On 30 March 2016, Dr Fiona Kelly gave a presentation at Monash IVF to the IVF Counsellors of Victoria group on her research on donor linking amongst single mothers by choice. The presentation was based on an article Dr Fiona Kelly co-wrote with Swinburne researcher Dr Deborah Dempsey.
An increasing number of parents of donor conceived children are making contact with their child’s donor relatives. This process, often referred to as “donor linking”, can be achieved in Australia through either formal or informal mechanisms. Formal mechanisms exist in three states, each of which has legislation enabling donor linking in certain circumstances. Donor linking may also be achieved through informal mechanisms, such as online donor registries, social media searches, direct-to-consumer genetic testing, and fertility clinics which act as intermediaries between donors and recipients. Drawing on qualitative interview data, this article explores the donor linking practices of 25 single women who conceived using donated gametes. The findings suggest that donor linking is extremely popular amongst single women and that, even when formal legislative mechanisms are available, informal linking remains extremely common.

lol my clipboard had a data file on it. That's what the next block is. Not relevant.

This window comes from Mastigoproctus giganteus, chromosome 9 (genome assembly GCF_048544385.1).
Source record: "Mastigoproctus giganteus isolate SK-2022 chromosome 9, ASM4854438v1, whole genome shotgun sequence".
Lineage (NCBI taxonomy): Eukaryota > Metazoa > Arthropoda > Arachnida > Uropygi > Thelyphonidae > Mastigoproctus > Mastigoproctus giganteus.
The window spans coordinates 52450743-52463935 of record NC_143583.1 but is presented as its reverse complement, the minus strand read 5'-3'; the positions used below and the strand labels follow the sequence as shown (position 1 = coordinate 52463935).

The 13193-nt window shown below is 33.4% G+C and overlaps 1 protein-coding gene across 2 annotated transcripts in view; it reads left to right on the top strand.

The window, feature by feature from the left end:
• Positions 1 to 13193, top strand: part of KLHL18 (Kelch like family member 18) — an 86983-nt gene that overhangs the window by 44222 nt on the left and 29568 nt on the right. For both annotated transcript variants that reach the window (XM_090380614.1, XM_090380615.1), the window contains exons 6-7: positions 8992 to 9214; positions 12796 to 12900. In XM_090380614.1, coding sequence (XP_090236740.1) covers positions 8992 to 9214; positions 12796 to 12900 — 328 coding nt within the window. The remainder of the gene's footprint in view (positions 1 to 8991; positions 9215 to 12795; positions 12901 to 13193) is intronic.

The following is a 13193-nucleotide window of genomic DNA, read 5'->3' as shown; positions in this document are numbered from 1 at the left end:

Dr Kelly joined La Trobe University Law School in 2013. Previously she was an Associate Professor in the Law School at the University of British Columbia, Canada. She holds a BA and LLB (Hons) from the University of Melbourne and an LLM and PhD from the University of British Columbia. Prior to joining UBC, Dr Kelly was a judicial associate at the Family Court of Australia and a Research Officer with the Australian Institute of Family Studies. Dr Kelly’s research interests are primarily in the area of Family Law and, in particular, the regulation of legal parentage. She has published extensively in Australian and international journals in a variety of areas of family law, including the judicial and legislative treatment of lesbian and single mother by choice families, the legal regulation of parentage in the context of assisted reproduction, the ethics of sperm donor anonymity, and the legal treatment of transgender children and youth seeking medical treatment. She published her first monograph, Transforming Law’s Family: The Legal Recognition of Planned Lesbian Families, in 2011. The book drew on qualitative research conducted with lesbian families across Canada. The recommendations for reform contained within the book had a significant impact on the parentage reforms contained in British Columbia’s Family Law Act (2013), which provides legal recognition to same-sex couples as well as multiple parent families. Her second co-authored book Autonomous Motherhood? A Socio-Legal Study of Choice and Constraint (University of Toronto Press, 2015) was funded by a Social Sciences and Humanities Research Council (Canada) grant. Dr Kelly is also a co-author of one of Australia’s leading Family Law textbooks, Australian Family Law: The Contemporary Context (OUP, 2015). In 2015, Dr Kelly was awarded a Victorian Law Foundation grant to prepare a plain language legal toolkit for parents of transgender children and youth navigating the Family Court treatment approval process.